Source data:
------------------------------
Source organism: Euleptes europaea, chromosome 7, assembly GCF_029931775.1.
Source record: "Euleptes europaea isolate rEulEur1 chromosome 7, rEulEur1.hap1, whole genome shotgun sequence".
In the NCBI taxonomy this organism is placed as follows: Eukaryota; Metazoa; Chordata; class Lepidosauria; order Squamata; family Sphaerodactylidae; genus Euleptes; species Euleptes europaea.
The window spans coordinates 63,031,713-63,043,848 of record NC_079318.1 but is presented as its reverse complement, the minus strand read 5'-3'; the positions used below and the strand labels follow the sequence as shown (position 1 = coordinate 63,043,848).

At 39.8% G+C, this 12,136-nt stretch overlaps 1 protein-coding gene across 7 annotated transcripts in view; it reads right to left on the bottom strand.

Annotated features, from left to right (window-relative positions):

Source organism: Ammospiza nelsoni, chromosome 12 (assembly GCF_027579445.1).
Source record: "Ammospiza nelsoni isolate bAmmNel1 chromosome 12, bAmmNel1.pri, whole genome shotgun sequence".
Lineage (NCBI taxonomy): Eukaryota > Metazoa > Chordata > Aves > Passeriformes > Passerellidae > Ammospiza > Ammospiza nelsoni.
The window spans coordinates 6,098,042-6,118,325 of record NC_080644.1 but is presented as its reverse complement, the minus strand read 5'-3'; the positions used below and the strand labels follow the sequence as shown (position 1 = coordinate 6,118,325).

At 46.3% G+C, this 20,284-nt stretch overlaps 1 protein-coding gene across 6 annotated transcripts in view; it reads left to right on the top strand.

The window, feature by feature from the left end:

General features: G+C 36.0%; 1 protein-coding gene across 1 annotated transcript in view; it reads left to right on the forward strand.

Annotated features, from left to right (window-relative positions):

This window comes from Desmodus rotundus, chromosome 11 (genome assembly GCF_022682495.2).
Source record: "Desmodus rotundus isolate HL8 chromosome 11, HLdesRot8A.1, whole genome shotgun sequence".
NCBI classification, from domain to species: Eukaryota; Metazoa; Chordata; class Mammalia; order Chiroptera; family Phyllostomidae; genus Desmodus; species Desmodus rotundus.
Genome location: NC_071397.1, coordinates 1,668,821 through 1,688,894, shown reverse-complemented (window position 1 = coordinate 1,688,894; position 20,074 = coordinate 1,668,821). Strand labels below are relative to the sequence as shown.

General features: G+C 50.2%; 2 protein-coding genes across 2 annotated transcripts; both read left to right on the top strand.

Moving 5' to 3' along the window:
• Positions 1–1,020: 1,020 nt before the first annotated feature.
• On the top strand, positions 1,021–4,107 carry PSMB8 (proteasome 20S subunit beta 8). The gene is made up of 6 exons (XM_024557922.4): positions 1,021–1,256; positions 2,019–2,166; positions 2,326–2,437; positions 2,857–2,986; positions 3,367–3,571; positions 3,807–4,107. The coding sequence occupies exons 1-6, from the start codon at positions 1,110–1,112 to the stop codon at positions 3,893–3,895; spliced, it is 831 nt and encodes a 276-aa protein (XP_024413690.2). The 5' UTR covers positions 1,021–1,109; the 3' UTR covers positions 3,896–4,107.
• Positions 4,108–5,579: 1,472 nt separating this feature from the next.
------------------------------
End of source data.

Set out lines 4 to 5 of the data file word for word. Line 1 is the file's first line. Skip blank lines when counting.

The window spans coordinates 63,031,713-63,043,848 of record NC_079318.1 but is presented as its reverse complement, the minus strand read 5'-3'; the positions used below and the strand labels follow the sequence as shown (position 1 = coordinate 63,043,848).

At 39.8% G+C, this 12,136-nt stretch overlaps 1 protein-coding gene across 7 annotated transcripts in view; it reads right to left on the bottom strand.